SST projectile expands on contact and penetrates with near recklessness
Hornady’s Interlock ring keeps the copper jacket and leads internals together, allowing for excellent weight retention and penetration without over-penetration
A magazine of two of these bad boys is going to be one helluva solution to whatever problems you may have.
Using a rifle for self-defense does require plenty of practice and if you make that decision you need practice.
Make sure you get both a good self-defense round and a lot of ammo to train with.
If you noticed my selection for training ammo was a 123-grain round and my choice for a self-defense round is 125 grains – I do this so that the recoil and operation will be as close as possible without having to spend the money on mass amounts of high-end ammo.
Rocking the 300 Blackout
The 300 Blackout is a modern little cartridge that absolutely rules the 0-300-yard range. It’s potent, powerful versatile, and popular enough to give you a wide selection of rifles to choose from.
You can do a lot with a 300 Blackout rifle, and the task you choose is going to determine the ammo you need. So its important to pair up the right ammo for the task.
Checkout this .300BLK AR Pistol, yes pistol. But, it’s not an AR pistol with a short-barreled and a brace instead of a buttstock. This custom made gun can actually be shot and carried like a handgun.
Elijah Duray of Eagan, Minnesota is the builder of this almost look a like Han Solo blaster. His .300 Blackout pistol on an AR-15 platform weighs about 38 ounces, which is about the same as a 1911 pistol.
Elijah saids he built this as a side project with the hunter in mind, but a little different. But, I think this would make a fantastic survival gun. When you look at it you’ll notice there isn’t any buffer tube. The gun is not a semi-auto, but a straight-pull bolt action with a side-mounting charging handle acting as the bolt handle. Yes, its a manual.
This Blackout doesn’t need a large gas system. Every time you pull the bolt back, it cams, ejects a round, and chambers a new one. Elijah built this gun this way so as to trim as much weight as possible.
“You don’t need a gas block, a gas tube, you don’t need a hand guard, you don’t need a normal charging handle, you only need half a bolt carrier you don’t need most of your gas key, you don’t need your bolt catch, your buffer tube, your buffer, your spring, all these part that you can eliminate by making it a straight-pull bolt action pistol,” says Elijah.
Another cool thing about Elijah .300 Blackout AR pistol is that you can run it suppressed. Elijah wanted this gun to also be more quiet than the regular AR pistol. Because this gun don’t have to have enough pressure to cycle the action you can load subsonic in any weight that you want. The result is that it is very quiet when suppressed.
Another piece to eliminating the action noise while trimming weight and parts, this AR frame uses a hybrid polymer lower and upper (with metal inserts) and is manually-operated.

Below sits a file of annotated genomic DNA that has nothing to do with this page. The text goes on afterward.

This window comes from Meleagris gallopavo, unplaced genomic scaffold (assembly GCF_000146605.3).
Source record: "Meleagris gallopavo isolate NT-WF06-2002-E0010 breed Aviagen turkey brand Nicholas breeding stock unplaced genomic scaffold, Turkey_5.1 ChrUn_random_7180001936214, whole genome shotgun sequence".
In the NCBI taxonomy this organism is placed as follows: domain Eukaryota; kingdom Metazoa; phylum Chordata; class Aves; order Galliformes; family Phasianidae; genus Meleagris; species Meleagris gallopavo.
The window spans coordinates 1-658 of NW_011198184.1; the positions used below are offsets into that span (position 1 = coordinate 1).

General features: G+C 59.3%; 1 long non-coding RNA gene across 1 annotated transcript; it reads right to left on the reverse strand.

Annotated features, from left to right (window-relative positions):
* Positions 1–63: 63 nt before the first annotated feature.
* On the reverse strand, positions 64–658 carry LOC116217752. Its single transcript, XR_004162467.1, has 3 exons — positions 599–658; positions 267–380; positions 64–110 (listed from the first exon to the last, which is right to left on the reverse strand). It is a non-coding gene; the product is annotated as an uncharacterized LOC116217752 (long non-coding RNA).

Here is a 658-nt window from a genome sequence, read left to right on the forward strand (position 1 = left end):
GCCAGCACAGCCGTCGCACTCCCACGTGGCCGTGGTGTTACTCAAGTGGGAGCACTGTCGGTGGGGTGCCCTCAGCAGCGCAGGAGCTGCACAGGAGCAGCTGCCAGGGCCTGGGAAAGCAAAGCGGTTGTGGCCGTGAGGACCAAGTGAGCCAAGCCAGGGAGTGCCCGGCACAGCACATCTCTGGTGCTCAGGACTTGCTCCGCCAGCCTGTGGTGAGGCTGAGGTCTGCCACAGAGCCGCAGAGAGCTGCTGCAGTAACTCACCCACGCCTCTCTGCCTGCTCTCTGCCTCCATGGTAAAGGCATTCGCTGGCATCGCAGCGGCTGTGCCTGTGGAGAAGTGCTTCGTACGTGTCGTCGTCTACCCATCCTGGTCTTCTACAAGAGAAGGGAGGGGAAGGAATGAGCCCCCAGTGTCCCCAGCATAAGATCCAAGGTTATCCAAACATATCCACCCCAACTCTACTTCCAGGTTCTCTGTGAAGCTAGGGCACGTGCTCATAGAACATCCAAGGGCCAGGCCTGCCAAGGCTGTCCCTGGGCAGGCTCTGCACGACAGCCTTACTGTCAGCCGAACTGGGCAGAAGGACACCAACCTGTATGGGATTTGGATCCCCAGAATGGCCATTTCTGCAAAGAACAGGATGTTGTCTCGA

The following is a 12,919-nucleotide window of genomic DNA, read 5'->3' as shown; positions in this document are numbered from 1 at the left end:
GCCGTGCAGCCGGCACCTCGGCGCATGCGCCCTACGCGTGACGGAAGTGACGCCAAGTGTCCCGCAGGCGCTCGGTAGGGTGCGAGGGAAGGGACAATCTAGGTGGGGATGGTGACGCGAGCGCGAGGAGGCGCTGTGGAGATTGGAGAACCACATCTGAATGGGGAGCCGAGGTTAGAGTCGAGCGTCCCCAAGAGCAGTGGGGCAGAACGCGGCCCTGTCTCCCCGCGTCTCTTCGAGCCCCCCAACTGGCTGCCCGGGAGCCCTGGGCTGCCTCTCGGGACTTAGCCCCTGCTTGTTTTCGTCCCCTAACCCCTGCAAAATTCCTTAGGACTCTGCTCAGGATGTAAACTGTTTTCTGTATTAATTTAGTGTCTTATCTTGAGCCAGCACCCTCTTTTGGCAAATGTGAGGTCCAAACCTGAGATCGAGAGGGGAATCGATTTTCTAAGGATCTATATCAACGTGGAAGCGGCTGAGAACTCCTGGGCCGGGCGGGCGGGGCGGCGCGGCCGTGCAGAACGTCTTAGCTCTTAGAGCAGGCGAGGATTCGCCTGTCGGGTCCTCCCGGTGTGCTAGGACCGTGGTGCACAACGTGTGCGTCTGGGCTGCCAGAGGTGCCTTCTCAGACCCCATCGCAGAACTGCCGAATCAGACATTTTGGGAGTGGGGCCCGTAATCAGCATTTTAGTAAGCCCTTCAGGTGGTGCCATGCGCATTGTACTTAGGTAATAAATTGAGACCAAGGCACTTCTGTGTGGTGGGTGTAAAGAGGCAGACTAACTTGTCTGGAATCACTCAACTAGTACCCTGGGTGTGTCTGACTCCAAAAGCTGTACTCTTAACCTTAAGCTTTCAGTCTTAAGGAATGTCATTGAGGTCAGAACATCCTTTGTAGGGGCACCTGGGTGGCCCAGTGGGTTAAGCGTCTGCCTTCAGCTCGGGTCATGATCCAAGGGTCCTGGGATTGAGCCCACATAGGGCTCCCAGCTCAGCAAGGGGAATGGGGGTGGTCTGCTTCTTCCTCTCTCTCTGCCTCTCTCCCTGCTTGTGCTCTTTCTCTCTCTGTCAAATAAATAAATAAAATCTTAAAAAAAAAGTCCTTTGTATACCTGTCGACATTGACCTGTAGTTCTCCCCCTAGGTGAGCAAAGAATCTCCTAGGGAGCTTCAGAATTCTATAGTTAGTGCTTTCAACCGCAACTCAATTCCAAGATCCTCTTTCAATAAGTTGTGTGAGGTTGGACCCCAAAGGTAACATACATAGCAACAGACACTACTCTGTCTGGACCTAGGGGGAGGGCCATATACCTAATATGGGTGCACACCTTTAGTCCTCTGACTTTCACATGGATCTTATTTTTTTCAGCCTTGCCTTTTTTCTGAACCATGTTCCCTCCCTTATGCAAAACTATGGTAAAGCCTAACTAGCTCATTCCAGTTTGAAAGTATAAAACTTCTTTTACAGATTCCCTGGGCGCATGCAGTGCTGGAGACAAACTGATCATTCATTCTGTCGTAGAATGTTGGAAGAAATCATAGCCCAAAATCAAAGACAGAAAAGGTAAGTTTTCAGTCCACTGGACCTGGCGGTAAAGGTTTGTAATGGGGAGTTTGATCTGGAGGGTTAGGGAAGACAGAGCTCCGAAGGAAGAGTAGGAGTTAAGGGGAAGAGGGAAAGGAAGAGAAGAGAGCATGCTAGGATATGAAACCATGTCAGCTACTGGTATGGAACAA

Without the need for a Bolt Carrier Group he says he uses one that is basically cut in half and drilled and tapped for the left-side charging handle. At the same time, he still has all of the modularity of a standard AR when it comes to triggers, parts, magazines, etc.
This Blackout can hold a 10 round, 20 round magazine. Not sure if it comes with a 30, but probably. You all can correct us on that.
The Solo cost Duray about a few hundred dollars to make and he can use hand loads with bullets from 60-grains up to 265 with a very subtle sound signature when fitted with a screw-on can and minimal recoil. This gun looks like a fit for plinking, varmint hunting and loads of other fun with a suppressor.
With the proliferation of AR15s and STANAG-compatible rifles, many of us end up having to keep numerous incompatible magazines on hand. For example, 6.8mm SPC and 338 Spectre require one type, 223 Remington, 300 Blackout and 458 SOCOM another, 7.62×39 a third. Keeping them straight for a range trip is half the problem. Changing over chest rig pouches from mostly straight 223 to curved 7.62×39 is more annoying. And the cost of getting numerous magazines for every caliber isn’t trivial, either. The Unimag by Ross and Zheng Engineering solves this problem by using a stainless-steel body shaped much like a regular GI magazine and a clever articulated follower that automatically adjusts to the shape of the cartridge column. It worked well for me in a variety of AR15s, ARAK21, TAR21, RDB, MAD556 (a roller-lock rifle with very fast cycle). The magazine body is treated with slick anti-corrosive finish on the inside and with textured finish on the outside. This design should be of a special interest to 458 SOCOM users, as it holds a dozen large-bore rounds instead of the usual ten that fit in a conventional GI magazine.
Unimag magazine capacity
5.45×39 Russian – 29
6.8 SPC/338 Spectre – 26
7.62×39 Russian – 25
6.5 Grendel – 24
458 SOCOM – 12
223 Remington, 300 Blackout – 30
The Ross and Zheng Engineering, or RZE UNIMAG. Multiple calibers, one magazine.